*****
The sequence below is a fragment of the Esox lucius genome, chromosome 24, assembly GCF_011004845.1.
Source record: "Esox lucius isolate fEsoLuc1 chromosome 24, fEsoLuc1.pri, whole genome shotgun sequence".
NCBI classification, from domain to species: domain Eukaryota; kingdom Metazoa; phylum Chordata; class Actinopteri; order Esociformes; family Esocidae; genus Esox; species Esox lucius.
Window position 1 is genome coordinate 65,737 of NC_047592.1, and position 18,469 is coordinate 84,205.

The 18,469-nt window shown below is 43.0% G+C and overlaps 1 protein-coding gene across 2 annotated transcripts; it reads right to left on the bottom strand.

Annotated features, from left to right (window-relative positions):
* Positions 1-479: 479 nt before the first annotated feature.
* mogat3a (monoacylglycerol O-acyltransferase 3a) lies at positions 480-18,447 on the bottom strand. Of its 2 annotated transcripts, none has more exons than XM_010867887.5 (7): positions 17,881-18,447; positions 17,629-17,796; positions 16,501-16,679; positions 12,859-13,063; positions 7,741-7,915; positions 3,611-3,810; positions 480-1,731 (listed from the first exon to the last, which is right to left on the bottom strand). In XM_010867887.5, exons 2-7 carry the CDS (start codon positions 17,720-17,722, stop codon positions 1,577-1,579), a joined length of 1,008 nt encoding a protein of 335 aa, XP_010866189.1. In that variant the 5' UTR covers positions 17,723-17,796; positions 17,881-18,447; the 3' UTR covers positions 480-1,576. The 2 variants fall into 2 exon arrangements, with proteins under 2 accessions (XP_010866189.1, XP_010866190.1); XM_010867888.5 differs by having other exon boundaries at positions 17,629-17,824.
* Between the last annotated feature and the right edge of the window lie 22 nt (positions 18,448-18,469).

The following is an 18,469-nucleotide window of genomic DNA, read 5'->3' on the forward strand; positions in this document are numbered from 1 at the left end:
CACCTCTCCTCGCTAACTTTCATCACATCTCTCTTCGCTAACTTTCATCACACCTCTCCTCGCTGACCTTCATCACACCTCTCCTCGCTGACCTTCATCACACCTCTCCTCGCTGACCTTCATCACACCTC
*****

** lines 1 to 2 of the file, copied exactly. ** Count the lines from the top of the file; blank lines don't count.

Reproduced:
The sequence below is a fragment of the Esox lucius genome, chromosome 24, assembly GCF_011004845.1.
Source record: "Esox lucius isolate fEsoLuc1 chromosome 24, fEsoLuc1.pri, whole genome shotgun sequence".